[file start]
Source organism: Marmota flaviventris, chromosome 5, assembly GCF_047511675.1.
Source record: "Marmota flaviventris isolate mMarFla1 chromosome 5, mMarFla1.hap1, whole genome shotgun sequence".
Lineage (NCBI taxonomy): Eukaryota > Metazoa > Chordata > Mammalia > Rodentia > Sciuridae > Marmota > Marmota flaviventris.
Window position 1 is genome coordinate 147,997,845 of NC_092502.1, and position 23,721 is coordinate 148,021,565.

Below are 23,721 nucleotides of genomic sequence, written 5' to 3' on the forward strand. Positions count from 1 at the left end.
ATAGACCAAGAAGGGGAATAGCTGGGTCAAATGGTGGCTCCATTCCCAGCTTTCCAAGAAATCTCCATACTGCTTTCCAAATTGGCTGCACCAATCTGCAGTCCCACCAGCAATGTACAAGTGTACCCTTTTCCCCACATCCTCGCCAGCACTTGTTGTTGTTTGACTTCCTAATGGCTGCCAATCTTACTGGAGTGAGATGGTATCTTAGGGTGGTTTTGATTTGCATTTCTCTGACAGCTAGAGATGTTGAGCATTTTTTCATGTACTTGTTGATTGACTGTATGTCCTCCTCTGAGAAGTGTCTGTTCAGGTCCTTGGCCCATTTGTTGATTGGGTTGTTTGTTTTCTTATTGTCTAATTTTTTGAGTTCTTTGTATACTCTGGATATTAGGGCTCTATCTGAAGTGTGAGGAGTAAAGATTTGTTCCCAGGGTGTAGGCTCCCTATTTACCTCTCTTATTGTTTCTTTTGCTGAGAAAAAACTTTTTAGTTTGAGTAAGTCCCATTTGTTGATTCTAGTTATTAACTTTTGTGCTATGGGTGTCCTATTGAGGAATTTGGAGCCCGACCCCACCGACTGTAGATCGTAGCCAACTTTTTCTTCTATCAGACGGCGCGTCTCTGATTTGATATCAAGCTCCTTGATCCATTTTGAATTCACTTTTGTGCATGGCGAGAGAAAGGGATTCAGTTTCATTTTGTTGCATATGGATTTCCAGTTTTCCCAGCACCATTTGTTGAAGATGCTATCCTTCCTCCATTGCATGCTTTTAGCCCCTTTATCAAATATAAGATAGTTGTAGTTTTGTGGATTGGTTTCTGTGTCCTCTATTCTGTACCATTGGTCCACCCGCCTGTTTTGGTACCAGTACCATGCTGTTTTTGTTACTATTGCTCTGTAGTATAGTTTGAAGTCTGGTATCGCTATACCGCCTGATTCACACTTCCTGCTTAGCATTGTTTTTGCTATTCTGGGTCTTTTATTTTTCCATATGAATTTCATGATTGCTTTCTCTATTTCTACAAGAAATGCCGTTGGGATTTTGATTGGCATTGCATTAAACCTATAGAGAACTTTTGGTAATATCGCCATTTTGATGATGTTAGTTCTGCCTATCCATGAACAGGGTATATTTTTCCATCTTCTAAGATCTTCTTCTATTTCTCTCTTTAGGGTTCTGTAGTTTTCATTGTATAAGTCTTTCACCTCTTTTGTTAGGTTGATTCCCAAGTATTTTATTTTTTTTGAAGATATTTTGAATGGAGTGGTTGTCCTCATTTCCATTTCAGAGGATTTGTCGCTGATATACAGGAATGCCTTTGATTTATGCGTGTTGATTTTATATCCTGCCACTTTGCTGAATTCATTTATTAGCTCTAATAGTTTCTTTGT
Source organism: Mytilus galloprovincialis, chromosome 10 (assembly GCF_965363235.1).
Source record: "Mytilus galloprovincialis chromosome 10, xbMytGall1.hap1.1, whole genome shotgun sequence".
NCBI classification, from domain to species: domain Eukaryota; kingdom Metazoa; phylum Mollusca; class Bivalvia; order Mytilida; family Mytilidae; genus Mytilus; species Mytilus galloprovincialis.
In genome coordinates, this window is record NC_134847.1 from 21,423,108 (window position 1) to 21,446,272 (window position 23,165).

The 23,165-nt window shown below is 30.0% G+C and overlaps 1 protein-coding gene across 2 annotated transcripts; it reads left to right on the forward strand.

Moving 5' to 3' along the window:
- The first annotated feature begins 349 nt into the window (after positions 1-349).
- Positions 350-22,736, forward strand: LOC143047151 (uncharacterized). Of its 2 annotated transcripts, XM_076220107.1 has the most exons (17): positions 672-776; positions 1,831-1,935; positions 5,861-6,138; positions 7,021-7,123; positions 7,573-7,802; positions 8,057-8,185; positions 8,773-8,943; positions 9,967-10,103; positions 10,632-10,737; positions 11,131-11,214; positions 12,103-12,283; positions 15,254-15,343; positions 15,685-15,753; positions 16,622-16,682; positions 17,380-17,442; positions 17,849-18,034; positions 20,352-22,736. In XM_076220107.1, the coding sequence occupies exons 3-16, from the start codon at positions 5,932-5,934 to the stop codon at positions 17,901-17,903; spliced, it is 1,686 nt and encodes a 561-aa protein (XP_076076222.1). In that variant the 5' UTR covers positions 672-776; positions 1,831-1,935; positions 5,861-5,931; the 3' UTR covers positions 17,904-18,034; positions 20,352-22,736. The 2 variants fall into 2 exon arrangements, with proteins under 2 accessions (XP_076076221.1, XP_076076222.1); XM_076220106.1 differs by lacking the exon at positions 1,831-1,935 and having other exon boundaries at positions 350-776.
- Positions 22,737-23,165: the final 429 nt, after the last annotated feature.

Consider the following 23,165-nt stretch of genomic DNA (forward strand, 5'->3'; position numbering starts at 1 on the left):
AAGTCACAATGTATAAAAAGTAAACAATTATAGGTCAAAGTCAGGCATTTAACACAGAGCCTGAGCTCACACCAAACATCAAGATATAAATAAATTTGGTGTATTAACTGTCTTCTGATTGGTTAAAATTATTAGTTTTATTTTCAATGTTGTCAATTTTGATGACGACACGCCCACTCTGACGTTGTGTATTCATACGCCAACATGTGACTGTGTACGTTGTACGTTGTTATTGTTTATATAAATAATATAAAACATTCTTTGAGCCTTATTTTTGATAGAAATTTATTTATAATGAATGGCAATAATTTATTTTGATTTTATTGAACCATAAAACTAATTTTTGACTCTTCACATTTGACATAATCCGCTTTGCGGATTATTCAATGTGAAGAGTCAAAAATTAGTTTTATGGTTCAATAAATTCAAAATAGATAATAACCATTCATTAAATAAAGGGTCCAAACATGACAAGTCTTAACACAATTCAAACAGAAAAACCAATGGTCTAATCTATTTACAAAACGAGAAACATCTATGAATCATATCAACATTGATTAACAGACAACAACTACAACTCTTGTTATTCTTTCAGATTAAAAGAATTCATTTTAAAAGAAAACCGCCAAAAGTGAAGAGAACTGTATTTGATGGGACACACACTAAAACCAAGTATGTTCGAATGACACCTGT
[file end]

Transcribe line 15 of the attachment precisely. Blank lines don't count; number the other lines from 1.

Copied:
- Positions 22,737-23,165: the final 429 nt, after the last annotated feature.